70   From many stars this light comes unto me;
71   But he instilled it first into my heart
72   Who was chief singer unto the chief captain.
73   ‘Sperent in te,’ in the high Theody
74   He sayeth, ‘ those who know thy name;’and who
75   Knoweth it not, if he my faith possess?
76   Thou didst instil me, then, with his instilling
77   In the Epistle, so that I am full,
78   And upon others rain again your rain.
79   While I was speaking, in the living bosom
80   Of that combustion quivered an efflugence,
81   Sudden and frequent, in the guise of lightning;
82   Then breathed: The love wherewith I am inflamed
83   Towards the virtue still which followed me
84   Unto the palm and issue of the field.
85   Wills that I breathe to thee that thou delight
86   In her; and grateful to me is thy telling
87   Whatever things Hope promises to thee.
88   And I: The ancient Scriptures and the new
89   The mark establish, and this shows it me,
90   Of all the souls whom God hath made his friends.
91   Isaiah saith, that each one garmented
92   In his own land shall be with twofold garments
93   And his own land is this delightful life.
94   Thy brother, too, far more explicitly,
95   There where he treateth of the robes of white,
96   This revelation manifests to us.
97   And first, and near the ending of these words,
98   Sperent in te from over us was heard,
99   To which responsive answered all the carols.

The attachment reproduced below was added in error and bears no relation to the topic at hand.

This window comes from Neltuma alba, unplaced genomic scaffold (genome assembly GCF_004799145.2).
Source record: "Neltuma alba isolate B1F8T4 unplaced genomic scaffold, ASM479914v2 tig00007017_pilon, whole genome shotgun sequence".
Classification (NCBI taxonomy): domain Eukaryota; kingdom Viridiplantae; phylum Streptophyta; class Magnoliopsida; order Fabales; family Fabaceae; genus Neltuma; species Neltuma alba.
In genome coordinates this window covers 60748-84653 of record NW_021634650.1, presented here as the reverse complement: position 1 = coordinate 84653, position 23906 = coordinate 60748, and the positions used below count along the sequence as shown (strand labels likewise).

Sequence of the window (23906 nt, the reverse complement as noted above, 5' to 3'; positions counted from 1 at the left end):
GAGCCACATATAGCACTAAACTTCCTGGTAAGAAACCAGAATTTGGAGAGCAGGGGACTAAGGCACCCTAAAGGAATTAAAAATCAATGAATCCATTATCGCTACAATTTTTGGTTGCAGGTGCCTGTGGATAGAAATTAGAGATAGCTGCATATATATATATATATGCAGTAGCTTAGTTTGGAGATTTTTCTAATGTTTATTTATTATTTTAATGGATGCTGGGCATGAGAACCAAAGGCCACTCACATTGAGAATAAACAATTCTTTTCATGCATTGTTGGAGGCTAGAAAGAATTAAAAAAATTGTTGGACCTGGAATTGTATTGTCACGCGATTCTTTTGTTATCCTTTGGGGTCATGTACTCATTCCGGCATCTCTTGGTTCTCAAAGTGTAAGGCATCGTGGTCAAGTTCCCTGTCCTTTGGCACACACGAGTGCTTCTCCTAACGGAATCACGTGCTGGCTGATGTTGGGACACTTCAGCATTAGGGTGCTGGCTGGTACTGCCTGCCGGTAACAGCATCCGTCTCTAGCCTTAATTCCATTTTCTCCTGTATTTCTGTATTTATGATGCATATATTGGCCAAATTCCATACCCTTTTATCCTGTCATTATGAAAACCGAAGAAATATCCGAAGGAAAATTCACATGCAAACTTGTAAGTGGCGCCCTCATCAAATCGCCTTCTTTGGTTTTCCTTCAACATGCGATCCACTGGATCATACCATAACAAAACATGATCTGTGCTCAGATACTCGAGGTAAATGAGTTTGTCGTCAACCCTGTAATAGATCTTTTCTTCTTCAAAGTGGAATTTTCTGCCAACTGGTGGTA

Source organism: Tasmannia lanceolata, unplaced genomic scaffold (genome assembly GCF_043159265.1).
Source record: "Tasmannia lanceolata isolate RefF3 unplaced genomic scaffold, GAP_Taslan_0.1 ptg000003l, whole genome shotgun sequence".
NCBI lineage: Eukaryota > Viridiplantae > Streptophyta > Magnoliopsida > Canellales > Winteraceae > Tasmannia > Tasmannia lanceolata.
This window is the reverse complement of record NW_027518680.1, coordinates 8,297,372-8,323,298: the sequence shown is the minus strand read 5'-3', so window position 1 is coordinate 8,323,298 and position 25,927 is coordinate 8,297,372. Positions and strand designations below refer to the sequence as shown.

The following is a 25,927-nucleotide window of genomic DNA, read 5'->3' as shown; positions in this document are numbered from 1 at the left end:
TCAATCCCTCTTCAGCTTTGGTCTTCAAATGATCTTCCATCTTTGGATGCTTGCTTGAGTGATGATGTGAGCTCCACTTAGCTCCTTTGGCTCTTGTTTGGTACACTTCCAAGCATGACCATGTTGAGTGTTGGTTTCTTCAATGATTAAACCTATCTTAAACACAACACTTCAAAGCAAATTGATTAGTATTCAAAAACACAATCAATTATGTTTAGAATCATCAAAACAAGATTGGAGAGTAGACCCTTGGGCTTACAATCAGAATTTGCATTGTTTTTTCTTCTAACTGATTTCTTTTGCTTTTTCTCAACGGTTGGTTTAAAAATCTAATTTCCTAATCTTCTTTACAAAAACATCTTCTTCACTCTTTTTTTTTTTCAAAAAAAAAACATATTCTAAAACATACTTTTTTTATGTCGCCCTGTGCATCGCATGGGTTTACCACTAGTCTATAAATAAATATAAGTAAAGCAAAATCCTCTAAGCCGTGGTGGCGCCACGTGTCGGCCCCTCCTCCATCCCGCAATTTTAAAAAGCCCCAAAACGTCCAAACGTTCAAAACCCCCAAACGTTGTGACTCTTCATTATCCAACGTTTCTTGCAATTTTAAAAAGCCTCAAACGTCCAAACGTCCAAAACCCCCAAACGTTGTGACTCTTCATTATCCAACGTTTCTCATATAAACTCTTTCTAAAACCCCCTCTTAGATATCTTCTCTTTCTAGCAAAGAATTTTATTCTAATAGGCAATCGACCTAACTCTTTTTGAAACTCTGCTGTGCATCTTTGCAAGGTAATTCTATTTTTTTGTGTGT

100   Thereafterward a light among them brightened,
101   So that, if Cancer one such crystal had,
102   Winter would have a month of one sole day.
103   And as uprises, goes, and enters the dance
104   A winsome maiden, only to do honour
105   To the new bride, and not from any failing,
106   Even thus did I behold the brightened splendour
107   Approach the two, who in a wheel revolved
108   As was beseeming to their ardent love.
109   Into the song and music there it entered;
110   And fixed on them my Lady kept her look,
111   Even as a bride silent and motionless.
112   This is the one who lay upon the breast
113   Of him our Pelican; and this is he
114   To the great office from the cross elected.
115   My Lady thus; but therefore none the more
116   Did move her sight from its attentive gaze
117   Before or afterward these words of hers.
118   Even as a man who gazes, and endeavours
119   To see the eclipsing of the sun a little,
120   And who, by seeing, sightless doth become,
121   So I became before that latest fire,
122   While it was said, Why dost thou daze thyself
123   To see a thing which here hath no existence?
124   Earth in the earth my body is, and shall be
125   With all the others there, until our number
126   With the eternal proposition tallies.
127   With the two garments in the blessed cloister
128   Are the two lights alone that have ascended:
129   And this shalt thou take back into your world.
130   And at this utterance the flaming circle
131   Grew quiet, with the dulcet intermingling
132   Of sound that by the trinal breath was made,
133   As to escape from danger or fatigue
134   The oars that erst were in the water beaten
135   Are all suspended at a whistle’s sound.
136   Ah, how much in my mind was I disturbed,
137   When I turned round to look on Beatrice,
138   That her I could not see, although I was
139   Close at her side and in the Happy World!